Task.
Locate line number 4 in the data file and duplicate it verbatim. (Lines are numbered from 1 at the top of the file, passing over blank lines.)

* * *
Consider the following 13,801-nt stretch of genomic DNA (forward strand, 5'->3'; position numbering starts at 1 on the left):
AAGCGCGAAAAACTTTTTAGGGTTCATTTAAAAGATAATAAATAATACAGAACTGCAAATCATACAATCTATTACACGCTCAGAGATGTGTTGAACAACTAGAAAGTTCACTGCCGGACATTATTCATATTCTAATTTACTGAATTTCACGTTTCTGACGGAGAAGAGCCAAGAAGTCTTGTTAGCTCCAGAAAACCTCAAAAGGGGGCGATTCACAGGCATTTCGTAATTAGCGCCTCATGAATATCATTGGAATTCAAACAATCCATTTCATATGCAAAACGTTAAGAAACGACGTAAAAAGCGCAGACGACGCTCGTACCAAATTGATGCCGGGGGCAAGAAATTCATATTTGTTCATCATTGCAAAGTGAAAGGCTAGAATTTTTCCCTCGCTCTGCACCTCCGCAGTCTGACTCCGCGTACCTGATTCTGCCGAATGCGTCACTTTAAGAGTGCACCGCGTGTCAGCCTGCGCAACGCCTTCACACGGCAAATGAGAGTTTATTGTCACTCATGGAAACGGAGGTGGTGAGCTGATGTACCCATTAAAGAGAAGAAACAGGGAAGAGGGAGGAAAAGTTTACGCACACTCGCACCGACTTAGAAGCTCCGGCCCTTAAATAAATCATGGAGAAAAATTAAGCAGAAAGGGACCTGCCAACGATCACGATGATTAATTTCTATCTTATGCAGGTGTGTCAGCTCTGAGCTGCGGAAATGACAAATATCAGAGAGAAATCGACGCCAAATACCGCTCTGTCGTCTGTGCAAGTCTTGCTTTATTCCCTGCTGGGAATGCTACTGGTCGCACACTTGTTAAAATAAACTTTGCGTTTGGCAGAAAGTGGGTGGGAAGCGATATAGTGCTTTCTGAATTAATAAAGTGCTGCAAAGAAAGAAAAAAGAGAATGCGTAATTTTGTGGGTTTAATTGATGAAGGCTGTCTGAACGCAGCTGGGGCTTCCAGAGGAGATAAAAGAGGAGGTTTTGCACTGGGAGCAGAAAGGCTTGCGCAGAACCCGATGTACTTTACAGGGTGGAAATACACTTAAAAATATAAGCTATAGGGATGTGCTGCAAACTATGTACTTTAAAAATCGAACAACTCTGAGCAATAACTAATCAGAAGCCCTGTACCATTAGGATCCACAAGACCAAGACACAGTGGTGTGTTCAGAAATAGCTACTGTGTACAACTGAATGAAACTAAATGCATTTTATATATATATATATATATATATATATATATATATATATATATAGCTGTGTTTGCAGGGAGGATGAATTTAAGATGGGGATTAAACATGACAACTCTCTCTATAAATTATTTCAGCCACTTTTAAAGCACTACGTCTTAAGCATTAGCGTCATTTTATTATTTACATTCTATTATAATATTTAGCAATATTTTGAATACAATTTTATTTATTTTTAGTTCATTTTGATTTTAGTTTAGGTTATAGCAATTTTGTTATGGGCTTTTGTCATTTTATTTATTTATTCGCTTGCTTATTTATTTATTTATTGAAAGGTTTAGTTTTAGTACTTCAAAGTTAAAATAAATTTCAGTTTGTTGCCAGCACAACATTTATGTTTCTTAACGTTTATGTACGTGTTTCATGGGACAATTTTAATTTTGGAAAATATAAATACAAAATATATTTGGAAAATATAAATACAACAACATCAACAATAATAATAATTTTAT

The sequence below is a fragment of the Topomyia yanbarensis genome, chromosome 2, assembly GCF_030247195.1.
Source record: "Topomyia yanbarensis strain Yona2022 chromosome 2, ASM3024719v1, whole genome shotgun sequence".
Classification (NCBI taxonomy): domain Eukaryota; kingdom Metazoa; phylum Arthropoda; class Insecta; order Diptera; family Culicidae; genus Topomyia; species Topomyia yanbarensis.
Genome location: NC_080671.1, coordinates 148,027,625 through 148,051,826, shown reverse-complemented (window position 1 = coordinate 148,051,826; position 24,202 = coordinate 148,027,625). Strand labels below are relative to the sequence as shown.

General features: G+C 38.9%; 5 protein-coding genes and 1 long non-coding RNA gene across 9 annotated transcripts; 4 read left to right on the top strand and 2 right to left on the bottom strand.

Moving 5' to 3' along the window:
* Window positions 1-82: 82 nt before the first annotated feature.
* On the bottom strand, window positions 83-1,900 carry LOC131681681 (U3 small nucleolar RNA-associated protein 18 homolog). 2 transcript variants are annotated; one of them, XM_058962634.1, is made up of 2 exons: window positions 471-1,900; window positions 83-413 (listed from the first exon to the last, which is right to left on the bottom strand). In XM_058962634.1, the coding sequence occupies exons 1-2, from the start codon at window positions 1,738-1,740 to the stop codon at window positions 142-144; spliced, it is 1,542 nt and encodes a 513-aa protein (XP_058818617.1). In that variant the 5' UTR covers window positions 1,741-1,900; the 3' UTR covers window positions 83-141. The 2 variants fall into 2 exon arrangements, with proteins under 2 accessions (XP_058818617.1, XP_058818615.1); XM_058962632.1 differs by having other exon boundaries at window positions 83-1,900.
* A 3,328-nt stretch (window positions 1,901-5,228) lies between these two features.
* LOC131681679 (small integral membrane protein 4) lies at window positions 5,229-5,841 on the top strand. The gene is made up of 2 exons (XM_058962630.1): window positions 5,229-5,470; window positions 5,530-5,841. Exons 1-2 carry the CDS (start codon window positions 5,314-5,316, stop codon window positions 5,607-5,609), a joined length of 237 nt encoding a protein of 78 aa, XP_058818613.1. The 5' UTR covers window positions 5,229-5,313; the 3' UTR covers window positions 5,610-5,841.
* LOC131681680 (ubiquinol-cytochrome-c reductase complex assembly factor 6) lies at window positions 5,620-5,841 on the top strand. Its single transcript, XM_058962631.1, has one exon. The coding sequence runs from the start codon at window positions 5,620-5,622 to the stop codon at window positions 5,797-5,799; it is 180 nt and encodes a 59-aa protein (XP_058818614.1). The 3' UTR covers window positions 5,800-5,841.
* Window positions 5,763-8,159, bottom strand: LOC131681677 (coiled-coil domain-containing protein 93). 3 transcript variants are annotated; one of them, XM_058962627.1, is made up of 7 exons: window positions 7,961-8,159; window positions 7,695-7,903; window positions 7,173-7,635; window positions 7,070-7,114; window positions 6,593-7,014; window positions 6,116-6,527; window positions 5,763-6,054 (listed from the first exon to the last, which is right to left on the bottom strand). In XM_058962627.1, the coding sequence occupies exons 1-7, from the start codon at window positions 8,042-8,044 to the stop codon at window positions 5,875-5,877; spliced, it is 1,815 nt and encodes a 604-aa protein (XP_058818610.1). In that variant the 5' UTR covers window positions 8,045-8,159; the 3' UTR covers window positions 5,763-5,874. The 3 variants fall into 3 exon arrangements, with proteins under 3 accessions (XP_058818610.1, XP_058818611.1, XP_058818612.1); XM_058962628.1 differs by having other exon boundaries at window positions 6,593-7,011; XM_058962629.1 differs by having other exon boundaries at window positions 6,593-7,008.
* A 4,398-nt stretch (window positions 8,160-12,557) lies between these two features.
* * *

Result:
Source record: "Topomyia yanbarensis strain Yona2022 chromosome 2, ASM3024719v1, whole genome shotgun sequence".